the skein hash function

Eugen Leitl eugen at
Wed Oct 29 13:24:13 EDT 2008

October 29, 2008

The Skein Hash Function

NIST is holding a competition to replace the SHA family of hash functions,
which have been increasingly under attack. (I wrote about an early NIST hash
workshop here.)

Skein is our submission (myself and seven others: Niels Ferguson, Stefan
Lucks, Doug Whiting, Mihir Bellare, Tadayoshi Kohno, Jon Callas, and Jesse
Walker). Here's the paper:

    Executive Summary

    Skein is a new family of cryptographic hash functions. Its design
combines speed, security, simplicity, and a great deal of flexibility in a
modular package that is easy to analyze.

    Skein is fast. Skein-512 -- our primary proposal -- hashes data at 6.1
clock cycles per byte on a 64-bit CPU. This means that on a 3.1 GHz x64 Core
2 Duo CPU, Skein hashes data at 500 MBytes/second per core -- almost twice as
fast as SHA-512 and three times faster than SHA-256. An optional hash-tree
mode speeds up parallelizable implementations even more. Skein is fast for
short messages, too; Skein-512 hashes short messages in about 1000 clock

    Skein is secure. Its conservative design is based on the Threefish block
cipher. Our current best attack on Threefish-512 is on 25 of 72 rounds, for a
safety factor of 2.9. For comparison, at a similar stage in the
standardization process, the AES encryption algorithm had an attack on 6 of
10 rounds, for a safety factor of only 1.7. Additionally, Skein has a number
of provably secure properties, greatly increasing confidence in the

    Skein is simple. Using only three primitive operations, the Skein
compression function can be easily understood and remembered. The rest of the
algorithm is a straightforward iteration of this function.

    Skein is flexible. Skein is defined for three different internal state
sizes -- 256 bits, 512 bits, and 1024 bits -- and any output size. This
allows Skein to be a drop-in replacement for the entire SHA family of hash
functions. A completely optional and extendable argument system makes Skein
an efficient tool to use for a very large number of functions: a PRNG, a
stream cipher, a key derivation function, authentication without the overhead
of HMAC, and a personalization capability. All these features can be
implemented with very low overhead. Together with the Threefish large-block
cipher at Skein core, this design provides a full set of symmetric
cryptographic primitives suitable for most modern applications.

    Skein is efficient on a variety of platforms, both hardware and software.
Skein-512 can be implemented in about 200 bytes of state. Small devices, such
as 8-bit smart cards, can implement Skein-256 using about 100 bytes of
memory. Larger devices can implement the larger versions of Skein to achieve
faster speeds.

    Skein was designed by a team of highly experienced cryptographic experts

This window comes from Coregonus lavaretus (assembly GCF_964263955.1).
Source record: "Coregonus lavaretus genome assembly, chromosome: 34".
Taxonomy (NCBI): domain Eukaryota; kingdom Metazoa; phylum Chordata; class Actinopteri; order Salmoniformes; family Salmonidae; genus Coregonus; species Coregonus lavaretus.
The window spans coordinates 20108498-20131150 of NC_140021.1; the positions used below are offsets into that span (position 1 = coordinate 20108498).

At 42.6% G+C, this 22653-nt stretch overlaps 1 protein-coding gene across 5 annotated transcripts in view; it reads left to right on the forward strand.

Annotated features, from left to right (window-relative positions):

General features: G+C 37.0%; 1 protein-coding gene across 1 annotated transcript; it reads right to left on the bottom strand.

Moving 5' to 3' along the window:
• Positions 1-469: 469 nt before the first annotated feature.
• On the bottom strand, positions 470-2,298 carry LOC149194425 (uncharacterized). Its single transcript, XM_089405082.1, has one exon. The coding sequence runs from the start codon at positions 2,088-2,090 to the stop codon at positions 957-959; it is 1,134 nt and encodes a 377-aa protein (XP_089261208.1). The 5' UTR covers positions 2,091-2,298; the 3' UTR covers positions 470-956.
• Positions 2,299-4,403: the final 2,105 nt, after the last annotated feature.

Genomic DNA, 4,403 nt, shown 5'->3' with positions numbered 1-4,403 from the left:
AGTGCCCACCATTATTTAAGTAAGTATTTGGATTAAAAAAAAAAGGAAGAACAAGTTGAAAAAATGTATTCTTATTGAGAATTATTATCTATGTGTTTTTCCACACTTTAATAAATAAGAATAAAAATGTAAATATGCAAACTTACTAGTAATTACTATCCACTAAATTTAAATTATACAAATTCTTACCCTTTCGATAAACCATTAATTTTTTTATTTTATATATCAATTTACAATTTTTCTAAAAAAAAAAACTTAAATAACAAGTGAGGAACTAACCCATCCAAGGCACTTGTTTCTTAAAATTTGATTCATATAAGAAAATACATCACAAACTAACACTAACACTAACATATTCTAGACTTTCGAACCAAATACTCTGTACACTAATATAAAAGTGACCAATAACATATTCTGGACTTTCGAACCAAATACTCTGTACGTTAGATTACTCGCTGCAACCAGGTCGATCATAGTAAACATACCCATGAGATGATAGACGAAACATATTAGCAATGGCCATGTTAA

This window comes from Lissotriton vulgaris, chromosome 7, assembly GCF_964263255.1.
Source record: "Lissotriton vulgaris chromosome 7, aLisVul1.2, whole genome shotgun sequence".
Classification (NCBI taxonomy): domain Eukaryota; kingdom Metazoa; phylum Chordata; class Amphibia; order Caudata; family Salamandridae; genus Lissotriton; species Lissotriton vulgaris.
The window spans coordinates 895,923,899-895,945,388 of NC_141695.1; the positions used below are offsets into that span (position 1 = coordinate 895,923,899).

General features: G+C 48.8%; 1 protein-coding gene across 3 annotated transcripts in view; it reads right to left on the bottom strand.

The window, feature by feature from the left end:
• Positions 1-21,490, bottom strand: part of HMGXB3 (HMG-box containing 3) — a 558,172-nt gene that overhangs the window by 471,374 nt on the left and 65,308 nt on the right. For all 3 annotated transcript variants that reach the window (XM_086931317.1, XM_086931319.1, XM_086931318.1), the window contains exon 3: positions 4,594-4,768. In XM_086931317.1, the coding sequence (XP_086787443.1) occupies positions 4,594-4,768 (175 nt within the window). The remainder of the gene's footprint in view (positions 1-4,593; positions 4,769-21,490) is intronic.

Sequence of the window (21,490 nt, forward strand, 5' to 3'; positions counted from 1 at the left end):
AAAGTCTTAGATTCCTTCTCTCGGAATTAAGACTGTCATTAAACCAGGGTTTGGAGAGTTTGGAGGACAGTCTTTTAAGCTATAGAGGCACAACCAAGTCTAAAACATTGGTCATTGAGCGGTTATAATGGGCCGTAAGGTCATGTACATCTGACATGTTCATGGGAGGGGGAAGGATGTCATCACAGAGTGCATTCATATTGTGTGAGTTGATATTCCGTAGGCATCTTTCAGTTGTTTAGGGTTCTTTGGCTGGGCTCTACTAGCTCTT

from academia and industry, with expertise in cryptography, security
analysis, software, chip design, and implementation of real-world
cryptographic systems. This breadth of knowledge allowed them to create a
balanced design that works well in all environments.

Here's source code, text vectors, and the like for Skein. Watch the Skein
website for any updates -- new code, new results, new implementations, the

NIST's deadline is Friday. It seems as if everyone -- including many amateurs
-- is working on a hash function, and I predict that NIST will receive at
least 80 submissions. (Compare this to the 21 submissions NIST received --
five were rejected as not being complete -- for the AES competition in 1998.)
I expect people to start posting their submissions over the weekend. (Ron
Rivest already presented MD6 at Crypto in August.) Probably the best place to
watch for new hash functions is here; I'll try to keep a listing of the
submissions myself.

The selection process will take around four years. I've previously called
this sort of thing a cryptographic demolition derby -- last one left standing
wins -- but that's only half true. Certainly all the groups will spend the
next couple of years trying to cryptanalyze each other, but in the end there
will be a bunch of unbroken algorithms; NIST will select one based on
performance and features.

NIST has stated that the goal of this process is not to choose the best
standard but to choose a good standard. I think that's smart of them; in this
process, "best" is the enemy of "good." My advice is this: immediately sort
them based on performance and features. Ask the cryptographic community to
focus its attention on the top dozen, rather than spread its attention across
all 80 -- although I also expect that most of the amateur submissions will be
rejected by NIST for not being "complete and proper." Otherwise, people will
break the easy ones and the better ones will go unanalyzed.

Posted on October 29, 2008 at 4:35 AM ? 22 Comments ? View Blog Reactions

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